In my work as a Board Certified Wellness Coach who caters to the cancer survivor community, I have found the theme of “second chances” to be a powerful motivator. What keeps your spirit still firing?
- It’s my “why.” My why is well defined. I’m here to be a clear channel for this information on next-level health, wellness and vitality. So I’m excited to get out of bed in the morning. I’m incredibly amped up to be able to have a podcast where I can talk to inventors, wellness providers, and functional medicine coaches that are changing the game in the field. Keeping current, and having access to those human beings again makes me excited to get out of bed in the morning. So a purpose-driven life and feeling like I’m doing something that matters is my number one.
- Number two, immersing myself in the community. Being at live events, hugging, touching physical people, and hearing someone’s keynote live is so different from watching a replay of a webinar. So being in a physical community is important.
- Another thing that really keeps me going is seeing people have this experience of a complete transformation. Witnessing people that are in radical remission of late-stage cancers and seeing people reverse their type two diabetes or their chronic insomnia for decades is inspiring.
Which tips would you recommend to your colleagues in the wellness industry to help them to thrive and not “burn out”?
Well, we have to change our perception of stress. If we think about just taking stress down a notch or managing stress, you’re signing up for a lifetime of working against a force that’s greater than you. Instead, work on your perception of stress and what stress is. So that would come with a redesign, or a reframe of your lifestyle.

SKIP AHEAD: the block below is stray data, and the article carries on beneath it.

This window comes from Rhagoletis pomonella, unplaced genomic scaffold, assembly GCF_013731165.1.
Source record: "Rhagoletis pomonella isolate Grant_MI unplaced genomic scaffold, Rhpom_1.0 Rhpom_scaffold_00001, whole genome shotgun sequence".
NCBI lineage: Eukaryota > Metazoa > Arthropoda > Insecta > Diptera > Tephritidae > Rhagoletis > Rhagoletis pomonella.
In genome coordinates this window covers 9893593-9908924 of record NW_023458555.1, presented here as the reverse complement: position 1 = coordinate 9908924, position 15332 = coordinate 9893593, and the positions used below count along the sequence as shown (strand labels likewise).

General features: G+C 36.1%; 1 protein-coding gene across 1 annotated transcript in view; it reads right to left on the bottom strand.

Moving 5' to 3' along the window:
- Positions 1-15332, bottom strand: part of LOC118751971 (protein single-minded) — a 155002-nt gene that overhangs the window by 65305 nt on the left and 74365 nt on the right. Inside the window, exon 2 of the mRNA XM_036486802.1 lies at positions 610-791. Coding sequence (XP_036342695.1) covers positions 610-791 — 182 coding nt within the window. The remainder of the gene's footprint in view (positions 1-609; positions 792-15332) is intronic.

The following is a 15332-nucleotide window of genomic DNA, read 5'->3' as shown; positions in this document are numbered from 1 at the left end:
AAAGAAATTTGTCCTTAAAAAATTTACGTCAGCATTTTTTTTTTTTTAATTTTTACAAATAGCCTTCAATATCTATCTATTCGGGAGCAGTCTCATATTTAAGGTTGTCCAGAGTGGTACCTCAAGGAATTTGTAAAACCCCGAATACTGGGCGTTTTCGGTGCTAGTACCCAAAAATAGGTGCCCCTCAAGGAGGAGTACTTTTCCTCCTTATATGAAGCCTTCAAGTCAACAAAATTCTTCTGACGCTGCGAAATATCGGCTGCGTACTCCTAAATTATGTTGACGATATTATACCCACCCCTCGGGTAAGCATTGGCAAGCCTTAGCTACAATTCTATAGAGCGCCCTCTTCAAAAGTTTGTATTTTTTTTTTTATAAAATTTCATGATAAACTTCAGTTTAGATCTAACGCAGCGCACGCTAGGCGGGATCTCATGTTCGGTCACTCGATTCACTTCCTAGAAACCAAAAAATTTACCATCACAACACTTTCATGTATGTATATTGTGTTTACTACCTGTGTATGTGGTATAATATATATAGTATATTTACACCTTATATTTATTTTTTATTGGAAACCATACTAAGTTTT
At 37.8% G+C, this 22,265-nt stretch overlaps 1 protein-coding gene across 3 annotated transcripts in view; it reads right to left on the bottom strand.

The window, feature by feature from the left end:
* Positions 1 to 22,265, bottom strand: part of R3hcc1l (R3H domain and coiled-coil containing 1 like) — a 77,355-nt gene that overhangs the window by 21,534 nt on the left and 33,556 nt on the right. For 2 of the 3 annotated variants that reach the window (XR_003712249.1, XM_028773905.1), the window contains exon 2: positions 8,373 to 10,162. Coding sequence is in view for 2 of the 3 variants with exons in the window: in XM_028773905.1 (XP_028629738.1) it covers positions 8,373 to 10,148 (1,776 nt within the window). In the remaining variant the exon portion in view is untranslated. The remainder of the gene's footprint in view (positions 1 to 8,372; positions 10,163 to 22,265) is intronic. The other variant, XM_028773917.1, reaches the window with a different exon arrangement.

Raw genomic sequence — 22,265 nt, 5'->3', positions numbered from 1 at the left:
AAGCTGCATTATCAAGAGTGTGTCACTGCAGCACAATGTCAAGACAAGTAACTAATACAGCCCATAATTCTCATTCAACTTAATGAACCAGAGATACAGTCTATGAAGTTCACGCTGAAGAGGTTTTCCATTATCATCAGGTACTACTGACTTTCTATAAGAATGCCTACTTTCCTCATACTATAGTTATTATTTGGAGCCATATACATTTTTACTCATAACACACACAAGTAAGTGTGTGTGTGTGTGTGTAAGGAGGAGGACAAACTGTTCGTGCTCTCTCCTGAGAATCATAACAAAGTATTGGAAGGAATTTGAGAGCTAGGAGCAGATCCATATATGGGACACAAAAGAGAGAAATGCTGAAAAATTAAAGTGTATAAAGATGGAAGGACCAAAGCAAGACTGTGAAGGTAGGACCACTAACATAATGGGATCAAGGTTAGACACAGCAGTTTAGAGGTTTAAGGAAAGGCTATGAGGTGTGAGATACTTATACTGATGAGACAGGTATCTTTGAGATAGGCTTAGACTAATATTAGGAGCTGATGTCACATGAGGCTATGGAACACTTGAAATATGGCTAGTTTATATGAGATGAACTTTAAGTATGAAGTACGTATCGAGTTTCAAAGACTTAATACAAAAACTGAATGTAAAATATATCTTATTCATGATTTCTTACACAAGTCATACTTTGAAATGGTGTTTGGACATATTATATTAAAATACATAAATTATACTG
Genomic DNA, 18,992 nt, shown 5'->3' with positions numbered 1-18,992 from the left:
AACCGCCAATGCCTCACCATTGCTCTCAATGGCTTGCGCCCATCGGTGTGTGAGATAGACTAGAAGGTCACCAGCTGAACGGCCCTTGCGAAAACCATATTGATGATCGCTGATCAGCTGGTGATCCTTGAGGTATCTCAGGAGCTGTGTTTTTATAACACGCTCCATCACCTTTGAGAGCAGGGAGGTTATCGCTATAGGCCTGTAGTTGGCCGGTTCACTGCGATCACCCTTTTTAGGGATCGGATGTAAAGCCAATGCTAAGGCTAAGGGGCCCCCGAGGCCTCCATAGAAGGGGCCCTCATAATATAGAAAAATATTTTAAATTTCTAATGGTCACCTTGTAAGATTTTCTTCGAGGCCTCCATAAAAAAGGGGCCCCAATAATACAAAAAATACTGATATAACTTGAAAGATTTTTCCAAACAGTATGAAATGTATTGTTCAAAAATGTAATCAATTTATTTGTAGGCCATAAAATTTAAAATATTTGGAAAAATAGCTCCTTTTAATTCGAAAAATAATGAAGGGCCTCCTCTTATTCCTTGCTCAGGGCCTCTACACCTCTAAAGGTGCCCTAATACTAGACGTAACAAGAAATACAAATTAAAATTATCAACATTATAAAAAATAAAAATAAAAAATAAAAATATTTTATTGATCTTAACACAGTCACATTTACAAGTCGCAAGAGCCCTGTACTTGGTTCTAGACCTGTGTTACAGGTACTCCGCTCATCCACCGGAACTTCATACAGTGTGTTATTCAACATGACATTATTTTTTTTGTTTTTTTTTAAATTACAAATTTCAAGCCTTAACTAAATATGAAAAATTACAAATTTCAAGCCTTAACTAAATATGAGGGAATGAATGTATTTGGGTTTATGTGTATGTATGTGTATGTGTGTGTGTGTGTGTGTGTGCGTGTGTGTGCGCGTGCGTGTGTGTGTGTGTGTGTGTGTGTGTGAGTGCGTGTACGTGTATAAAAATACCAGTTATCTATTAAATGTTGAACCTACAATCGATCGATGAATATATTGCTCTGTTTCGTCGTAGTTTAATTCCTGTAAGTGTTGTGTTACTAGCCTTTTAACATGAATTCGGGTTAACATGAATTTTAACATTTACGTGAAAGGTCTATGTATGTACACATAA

In today’s age, we have a perception from social media of how much I need to do to feel like I have value on the planet. But it’s probably about 10 times less than that. I’m guilty of that as anybody else, scheduling myself with too much. More is not better.
I think to prevent burnout people need to utilize prescription nature. They need to be in nature, barefoot, in sunlight, in salt water and immersing themselves in that more times than not. It can’t be a once or twice-a-year type of thing. We have to live in resonance with nature.
The other thing, the easy one, is to develop a program that is full of great tips and tricks around sleep hygiene. All too often we just don’t honor the body’s clock. We are really going to benefit from that deep restorative sleep. So we have to engineer nature into the bedroom; cold temperatures, an environment free from non-native electromagnetic fields two hours before bedtime, and keeping conscious about the artificial blue light that is going to upset your circadian rhythm.
You are a “wellness insider”. How would you describe the “perfect wellness experience”?
How do you take the experience of an amp coil or a hyperbaric oxygen or light path LED, and how do you integrate that into the other 24 hours of the day? I think that comes with the intention behind the action. It’s sitting down with a wellness experience and asking, what do I want to get from this? How do I want to use it to amplify my message or my purpose? How do I bring that tool and embody that for the other 24 hours in the day or the next week or the next month? I think that comes with intention, the thought process, self-guided neuroplasticity, or even some emotional freedom technique or journaling to really integrate that.
How have you used your success to bring goodness to the world?
I continue to invest in my community of biohackers. I lean into the podcasters in this wellness space like Nathalie Niddam, Kristin Weitzel, Luke Storey, Joel Evan, and we share what’s working for us and what’s not. What’s a more effective way to tell a story? How, as influencers or wellness insiders can we be an advocate for our product without being dogmatic? How can we always be aware that new improvements are coming down the pipeline? So really being committed to the fact that it’s the path and the journey and not being locked into brand recognition. I think that’s important in this field.
How can our readers follow you online?
They can listen to The Beautifully Broken Podcast and visit my website freddiesetgo.com
This was very inspiring, Freddie. Thank you.